Grey matter

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Grey matter
Spinal nerve.svg
The formation of the spinal nerve from the dorsal and ventral roots. (Grey matter labeled at center right.)
Grey matter and white matter - very high mag.jpg
Micrograph showing grey matter, with the characteristic neuronal cell bodies (dark shade of pink), and white matter with its characteristic fine meshwork-like appearance (left of image - lighter shade of pink). HPS stain.
Latin Substantia grisea
Grey matter
TA A14.1.00.002
FMA 67242
Anatomical terminology

Grey matter (or gray matter) is a major component of the central nervous system, consisting of neuronal cell bodies, neuropil (dendrites and myelinated as well as unmyelinated axons), glial cells (astrocytes and oligodendrocytes), synapses, and capillaries. Grey matter is distinguished from white matter, in that it contains numerous cell bodies and relatively few myelinated axons, while white matter contains relatively few cell bodies and is composed chiefly of long-range myelinated axon tracts.[1] The colour difference arises mainly from the whiteness of myelin. In living tissue, grey matter actually has a very light grey colour with yellowish or pinkish hues, which come from capillary blood vessels and neuronal cell bodies.[2]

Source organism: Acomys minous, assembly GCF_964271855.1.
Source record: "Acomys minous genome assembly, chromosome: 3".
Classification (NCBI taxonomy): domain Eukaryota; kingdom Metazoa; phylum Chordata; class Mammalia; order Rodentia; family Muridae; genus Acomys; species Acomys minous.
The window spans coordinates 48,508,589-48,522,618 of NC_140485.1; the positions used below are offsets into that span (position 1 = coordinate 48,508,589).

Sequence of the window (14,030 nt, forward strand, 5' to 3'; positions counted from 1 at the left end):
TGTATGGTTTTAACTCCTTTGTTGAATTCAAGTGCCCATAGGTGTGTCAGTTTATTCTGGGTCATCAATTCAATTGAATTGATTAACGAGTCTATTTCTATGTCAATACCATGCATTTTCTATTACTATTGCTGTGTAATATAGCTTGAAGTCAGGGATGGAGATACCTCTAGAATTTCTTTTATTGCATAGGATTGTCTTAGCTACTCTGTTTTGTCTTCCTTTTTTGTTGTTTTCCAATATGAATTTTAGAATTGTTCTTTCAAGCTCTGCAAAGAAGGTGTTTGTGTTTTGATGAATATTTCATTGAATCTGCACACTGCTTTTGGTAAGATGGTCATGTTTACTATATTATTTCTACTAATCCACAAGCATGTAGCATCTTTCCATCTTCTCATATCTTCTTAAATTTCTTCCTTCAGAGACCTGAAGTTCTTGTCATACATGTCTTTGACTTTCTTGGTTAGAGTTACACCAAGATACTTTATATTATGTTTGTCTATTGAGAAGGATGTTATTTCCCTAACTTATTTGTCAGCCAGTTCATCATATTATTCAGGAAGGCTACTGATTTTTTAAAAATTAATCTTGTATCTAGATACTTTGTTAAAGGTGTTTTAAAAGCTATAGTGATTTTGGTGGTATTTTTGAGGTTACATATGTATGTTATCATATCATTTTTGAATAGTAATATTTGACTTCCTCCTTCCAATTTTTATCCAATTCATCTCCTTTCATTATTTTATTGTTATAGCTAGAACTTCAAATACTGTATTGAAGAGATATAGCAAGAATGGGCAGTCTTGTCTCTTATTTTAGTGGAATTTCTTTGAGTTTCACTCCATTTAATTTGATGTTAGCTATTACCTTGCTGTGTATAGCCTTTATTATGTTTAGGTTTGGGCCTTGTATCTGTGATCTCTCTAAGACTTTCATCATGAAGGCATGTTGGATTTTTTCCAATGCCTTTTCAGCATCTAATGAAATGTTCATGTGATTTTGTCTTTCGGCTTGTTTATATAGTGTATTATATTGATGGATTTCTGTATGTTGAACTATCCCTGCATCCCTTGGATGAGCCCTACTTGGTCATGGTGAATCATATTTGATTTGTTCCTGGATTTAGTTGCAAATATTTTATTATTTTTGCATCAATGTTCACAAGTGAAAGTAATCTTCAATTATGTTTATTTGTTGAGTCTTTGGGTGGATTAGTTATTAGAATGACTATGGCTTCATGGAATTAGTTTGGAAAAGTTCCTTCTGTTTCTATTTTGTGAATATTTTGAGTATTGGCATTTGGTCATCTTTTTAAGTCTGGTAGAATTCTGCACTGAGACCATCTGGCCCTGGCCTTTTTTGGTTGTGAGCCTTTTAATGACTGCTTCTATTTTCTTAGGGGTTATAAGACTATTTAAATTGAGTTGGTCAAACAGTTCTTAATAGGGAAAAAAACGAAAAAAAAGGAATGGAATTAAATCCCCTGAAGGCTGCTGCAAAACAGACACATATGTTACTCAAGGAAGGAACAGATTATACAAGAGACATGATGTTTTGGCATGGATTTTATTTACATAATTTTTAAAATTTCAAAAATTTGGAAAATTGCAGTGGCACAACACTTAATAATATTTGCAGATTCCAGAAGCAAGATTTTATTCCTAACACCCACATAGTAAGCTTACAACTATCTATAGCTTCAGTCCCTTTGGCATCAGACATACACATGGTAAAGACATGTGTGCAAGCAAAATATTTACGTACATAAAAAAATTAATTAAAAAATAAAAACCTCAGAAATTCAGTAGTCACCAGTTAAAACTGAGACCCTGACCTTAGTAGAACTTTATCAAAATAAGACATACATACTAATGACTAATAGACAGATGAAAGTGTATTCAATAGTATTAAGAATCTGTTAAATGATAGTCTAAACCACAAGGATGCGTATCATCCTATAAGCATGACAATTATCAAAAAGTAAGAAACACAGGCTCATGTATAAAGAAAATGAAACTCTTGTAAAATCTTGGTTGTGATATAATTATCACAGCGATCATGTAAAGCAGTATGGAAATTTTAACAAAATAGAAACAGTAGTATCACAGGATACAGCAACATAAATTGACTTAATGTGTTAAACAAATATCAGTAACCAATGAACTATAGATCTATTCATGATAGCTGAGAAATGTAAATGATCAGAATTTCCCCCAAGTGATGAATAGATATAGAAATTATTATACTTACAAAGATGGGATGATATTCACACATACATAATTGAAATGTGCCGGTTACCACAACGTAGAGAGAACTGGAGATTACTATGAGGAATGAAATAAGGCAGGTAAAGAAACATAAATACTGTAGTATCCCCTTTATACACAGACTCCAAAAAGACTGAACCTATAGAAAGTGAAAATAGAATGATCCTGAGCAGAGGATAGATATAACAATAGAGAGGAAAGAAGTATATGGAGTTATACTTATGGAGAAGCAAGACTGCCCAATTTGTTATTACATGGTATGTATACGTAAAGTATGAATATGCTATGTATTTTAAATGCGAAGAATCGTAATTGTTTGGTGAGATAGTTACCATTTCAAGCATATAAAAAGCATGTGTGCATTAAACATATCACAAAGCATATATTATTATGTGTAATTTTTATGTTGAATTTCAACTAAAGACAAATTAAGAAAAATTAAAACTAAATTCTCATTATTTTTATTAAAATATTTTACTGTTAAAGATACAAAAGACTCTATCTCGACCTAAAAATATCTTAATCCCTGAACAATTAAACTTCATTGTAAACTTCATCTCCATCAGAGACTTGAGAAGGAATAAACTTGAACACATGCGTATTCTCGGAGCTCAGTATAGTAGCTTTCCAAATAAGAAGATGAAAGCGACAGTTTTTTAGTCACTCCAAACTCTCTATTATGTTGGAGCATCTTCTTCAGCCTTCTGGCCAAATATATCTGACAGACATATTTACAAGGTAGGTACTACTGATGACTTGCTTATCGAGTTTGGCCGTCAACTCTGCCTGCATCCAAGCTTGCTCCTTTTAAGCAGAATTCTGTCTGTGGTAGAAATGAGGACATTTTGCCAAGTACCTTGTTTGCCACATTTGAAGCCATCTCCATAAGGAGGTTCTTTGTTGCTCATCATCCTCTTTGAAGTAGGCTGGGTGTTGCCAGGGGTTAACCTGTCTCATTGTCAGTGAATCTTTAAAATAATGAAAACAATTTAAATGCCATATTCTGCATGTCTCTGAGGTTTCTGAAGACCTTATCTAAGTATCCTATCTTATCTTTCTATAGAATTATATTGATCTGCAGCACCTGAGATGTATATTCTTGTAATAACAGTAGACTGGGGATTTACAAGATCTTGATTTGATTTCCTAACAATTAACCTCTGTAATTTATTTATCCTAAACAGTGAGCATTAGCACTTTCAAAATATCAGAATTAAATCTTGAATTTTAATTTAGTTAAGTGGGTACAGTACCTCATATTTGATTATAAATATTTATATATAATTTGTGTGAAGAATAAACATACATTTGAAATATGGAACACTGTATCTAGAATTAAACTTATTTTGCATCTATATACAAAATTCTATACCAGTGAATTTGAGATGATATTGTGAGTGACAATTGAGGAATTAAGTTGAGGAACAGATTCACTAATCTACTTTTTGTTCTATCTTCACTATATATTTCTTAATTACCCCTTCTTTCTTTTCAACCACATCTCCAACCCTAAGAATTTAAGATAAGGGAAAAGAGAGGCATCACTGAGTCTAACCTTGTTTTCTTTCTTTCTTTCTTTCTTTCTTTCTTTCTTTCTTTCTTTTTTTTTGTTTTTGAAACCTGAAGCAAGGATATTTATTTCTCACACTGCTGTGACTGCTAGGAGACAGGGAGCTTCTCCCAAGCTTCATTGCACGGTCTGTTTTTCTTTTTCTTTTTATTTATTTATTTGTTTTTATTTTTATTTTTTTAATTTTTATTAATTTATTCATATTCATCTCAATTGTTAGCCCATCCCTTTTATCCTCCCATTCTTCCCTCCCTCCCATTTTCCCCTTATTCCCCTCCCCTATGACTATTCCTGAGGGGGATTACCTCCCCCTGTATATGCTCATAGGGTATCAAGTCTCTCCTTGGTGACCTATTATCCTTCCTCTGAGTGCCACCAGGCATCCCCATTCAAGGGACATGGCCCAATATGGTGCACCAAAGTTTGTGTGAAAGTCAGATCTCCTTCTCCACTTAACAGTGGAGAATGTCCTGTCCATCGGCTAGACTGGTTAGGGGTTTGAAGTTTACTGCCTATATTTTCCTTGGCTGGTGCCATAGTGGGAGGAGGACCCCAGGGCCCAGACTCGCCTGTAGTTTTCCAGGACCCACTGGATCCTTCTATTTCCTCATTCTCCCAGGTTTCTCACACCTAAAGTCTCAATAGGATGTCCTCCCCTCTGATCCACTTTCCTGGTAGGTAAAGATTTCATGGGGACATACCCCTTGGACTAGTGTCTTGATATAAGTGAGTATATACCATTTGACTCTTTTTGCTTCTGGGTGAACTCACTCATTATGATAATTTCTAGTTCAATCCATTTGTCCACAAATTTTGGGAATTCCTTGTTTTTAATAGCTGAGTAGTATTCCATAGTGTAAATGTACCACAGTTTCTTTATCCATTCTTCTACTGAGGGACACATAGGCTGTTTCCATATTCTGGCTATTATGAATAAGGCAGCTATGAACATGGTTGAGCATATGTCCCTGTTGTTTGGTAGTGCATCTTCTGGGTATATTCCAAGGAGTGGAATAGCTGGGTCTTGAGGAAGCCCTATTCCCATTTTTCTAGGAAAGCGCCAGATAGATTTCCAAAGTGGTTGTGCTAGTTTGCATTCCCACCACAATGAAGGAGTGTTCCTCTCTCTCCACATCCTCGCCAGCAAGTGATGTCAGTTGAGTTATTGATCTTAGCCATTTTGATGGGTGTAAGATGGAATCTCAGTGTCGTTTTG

Grey matter refers to unmyelinated neurons and other cells of the central nervous system. It is present in the brain, brainstem and cerebellum, and present throughout the spinal cord.

Grey matter is distributed at the surface of the cerebral hemispheres (cerebral cortex) and of the cerebellum (cerebellar cortex), as well as in the depths of the cerebrum (thalamus; hypothalamus; subthalamus, basal gangliaputamen, globus pallidus, nucleus accumbens; septal nuclei), cerebellar (deep cerebellar nuclei – dentate nucleus, globose nucleus, emboliform nucleus, fastigial nucleus), brainstem (substantia nigra, red nucleus, olivary nuclei, cranial nerve nuclei).

Grey matter in the spinal cord is known as the grey column which travels down the spinal cord distributed in three grey columns that are presented in an "H" shape. The forward-facing column is the anterior grey column, the rear-facing one is the posterior grey column and the interlinking one is the lateral grey column. The grey matter on the left and right side is connected by the grey commissure. The grey matter in the spinal cord consists of interneurons, as well as cell bodies.